With an extra year to plan, crews can spend more time on maintenance work on the stages and stores at the site, Seabrook said. While the society tried to remain positive about the situation, they are disappointed they won’t be welcoming back festival goers.

“It is too bad, it kind of interrupts the rhythm of our weekends in July. That’s just what you do, you book your weekend off for the Wild Mountain…” Seabrook said.

Due to the early uncertainty around the festival last year, organizers realized that there was a percentage of people that held off because they were under the impression that it was cancelled or they weren’t quite sure what the quality would be, according to Seabrook.

“We were quite excited about seeing those 20 or 30 per cent back at Wild Mountain again this year,” he said, adding that the event  normally attracts between 2,500 and 3,000 people every year. 

Seabrook added that a few society members would like to put on a show for the community once public gathering restrictions are expanded beyond 15 people.

“We would like to put on a show for the community. Just to get everyone back and reintroduce them to social life again,” he said.

Details of this event are dependent on what happens with the pandemic provincially and organizers will solidify any plans once guidelines change.

Seabrook added that the concert would likely showcase local artists and be a one-day event.

Sponsors of the festival have remained supportive and about 80 per cent have left their investment with the society for the 2021 festival. On top of financial investments, the society also has in-kind sponsors who are still fully committed.

Fortunately, the society was still in negotiations with most of its bands for 2020 and hadn’t paid any deposits yet.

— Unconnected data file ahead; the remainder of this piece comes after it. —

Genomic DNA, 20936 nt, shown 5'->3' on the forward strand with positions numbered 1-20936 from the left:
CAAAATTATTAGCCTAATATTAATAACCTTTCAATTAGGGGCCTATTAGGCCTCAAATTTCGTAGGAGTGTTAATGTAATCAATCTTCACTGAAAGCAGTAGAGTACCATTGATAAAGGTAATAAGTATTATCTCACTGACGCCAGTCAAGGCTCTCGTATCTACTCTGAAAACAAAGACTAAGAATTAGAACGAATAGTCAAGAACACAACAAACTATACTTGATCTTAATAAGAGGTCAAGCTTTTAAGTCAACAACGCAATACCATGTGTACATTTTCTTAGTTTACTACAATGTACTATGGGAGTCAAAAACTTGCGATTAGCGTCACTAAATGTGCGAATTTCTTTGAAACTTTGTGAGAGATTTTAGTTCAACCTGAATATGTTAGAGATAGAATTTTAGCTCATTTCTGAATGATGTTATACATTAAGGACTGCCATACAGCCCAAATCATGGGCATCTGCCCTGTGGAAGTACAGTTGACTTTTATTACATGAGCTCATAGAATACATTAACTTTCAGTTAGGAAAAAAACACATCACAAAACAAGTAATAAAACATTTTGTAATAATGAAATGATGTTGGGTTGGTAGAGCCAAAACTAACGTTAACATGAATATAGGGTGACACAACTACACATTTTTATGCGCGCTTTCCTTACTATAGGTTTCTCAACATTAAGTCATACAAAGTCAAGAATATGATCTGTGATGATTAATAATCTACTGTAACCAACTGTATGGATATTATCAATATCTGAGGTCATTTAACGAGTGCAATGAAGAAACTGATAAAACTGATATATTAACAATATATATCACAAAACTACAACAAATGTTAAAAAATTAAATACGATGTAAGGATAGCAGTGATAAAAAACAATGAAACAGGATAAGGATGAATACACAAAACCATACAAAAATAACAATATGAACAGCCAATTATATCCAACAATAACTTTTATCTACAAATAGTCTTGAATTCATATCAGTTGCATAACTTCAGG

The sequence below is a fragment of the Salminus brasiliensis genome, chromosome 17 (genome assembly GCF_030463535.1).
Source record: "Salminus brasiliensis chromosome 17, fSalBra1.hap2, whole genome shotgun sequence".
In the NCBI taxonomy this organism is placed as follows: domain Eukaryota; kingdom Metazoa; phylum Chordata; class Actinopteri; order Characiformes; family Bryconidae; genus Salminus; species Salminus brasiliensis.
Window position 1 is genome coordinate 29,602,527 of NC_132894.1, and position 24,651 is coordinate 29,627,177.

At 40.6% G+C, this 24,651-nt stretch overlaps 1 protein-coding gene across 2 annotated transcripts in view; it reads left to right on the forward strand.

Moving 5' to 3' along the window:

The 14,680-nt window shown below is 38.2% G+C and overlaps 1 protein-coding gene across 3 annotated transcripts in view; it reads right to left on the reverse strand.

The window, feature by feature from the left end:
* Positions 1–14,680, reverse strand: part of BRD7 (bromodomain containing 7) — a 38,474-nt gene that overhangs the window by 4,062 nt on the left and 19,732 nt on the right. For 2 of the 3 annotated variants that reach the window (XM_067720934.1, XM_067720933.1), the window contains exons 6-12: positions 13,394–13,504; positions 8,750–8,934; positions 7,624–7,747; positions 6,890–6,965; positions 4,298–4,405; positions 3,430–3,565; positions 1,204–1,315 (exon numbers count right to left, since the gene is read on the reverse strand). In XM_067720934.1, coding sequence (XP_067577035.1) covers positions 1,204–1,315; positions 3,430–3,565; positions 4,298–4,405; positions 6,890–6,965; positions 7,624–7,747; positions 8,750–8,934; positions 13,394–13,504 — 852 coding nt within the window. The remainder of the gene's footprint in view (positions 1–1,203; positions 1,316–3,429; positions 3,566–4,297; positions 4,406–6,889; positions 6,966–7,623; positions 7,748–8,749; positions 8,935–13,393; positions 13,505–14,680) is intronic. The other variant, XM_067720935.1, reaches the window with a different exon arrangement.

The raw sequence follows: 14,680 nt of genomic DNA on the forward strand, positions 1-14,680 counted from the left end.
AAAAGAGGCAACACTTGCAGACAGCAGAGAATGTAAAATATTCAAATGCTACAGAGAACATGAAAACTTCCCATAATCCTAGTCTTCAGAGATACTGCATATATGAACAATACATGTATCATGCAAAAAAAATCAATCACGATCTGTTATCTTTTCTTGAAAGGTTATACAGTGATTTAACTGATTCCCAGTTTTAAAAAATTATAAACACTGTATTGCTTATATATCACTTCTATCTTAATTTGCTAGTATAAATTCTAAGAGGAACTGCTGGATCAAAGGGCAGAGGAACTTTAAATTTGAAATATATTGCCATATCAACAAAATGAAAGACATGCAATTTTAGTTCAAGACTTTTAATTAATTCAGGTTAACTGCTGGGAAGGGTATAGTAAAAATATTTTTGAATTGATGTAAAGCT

“Normally it’s 50 per cent of the cost down, especially for headliners. Because we were still in negotiations we weren’t at the deposit part of it. We didn’t have any deposits to lose,” Seabrook said.

The way booking talent works is that the society first puts in an offer with any headliner, committing 50 per cent of the money until they accept or decline. They can only work with one headliner at a time to manage their budget, which is why the process takes some time.

They originally pushed to book a headliner by the end of January, which ended up not working out and they had not solidified a headliner since.

He added that the society will definitely keep bands lined up for 2021 that had committed to them in 2020. Since the 2019 Wild Mountain Music Festival was such a success and through the generosity of corporate sponsors, the society was able to put away some money, which will now all go towards 2021.

“We were able to have a decent amount of money in the bank. [The pandemic] hasn’t affected that at all,” Seabrook said.

Around 50 tickets were already sold for the 2020 festival, and more than half of those ticket holders want to keep their tickets for next year. Organizers are still finishing things up from the preparations of the 2020 festival, but all members will remain in their positions, Seabrook explained.

An annual general meeting (AGM) will be held in October and three board positions will be up for renewal or election. 

Contact Rob DeRoo at (780) 699-2641 for a refund of 2020 Wild Mountain tickets or to make arrangements to honour them for Wild Mountain 2021.

Library getting resources, programs to the people

Hinton Library Photo
Astrid Ramos, librarian at the Hinton Library, hosted a special guest during the April 17 edition of Storytime Live!, which takes place every Friday at 10 am on the library’s Facebook page.

Tyler Waugh

The Hinton Library has prided itself as a third space – a home away from home for many and a focal point of cultural and literary programming.

Usage has increased and the library had been welcoming more visitors than ever within its four walls. But now, with the onset of the COVID pandemic, the challenge isn’t getting more people inside their four walls, but rather getting its programming and resources outside the four walls to the people.

“When it first happened and the doors were closed it was a challenge for us. It was almost like ‘what do we do now’. It was like that for a lot of people, a lot of libraries,” said Anayo Ugboma, manager of library services for the Hinton Library.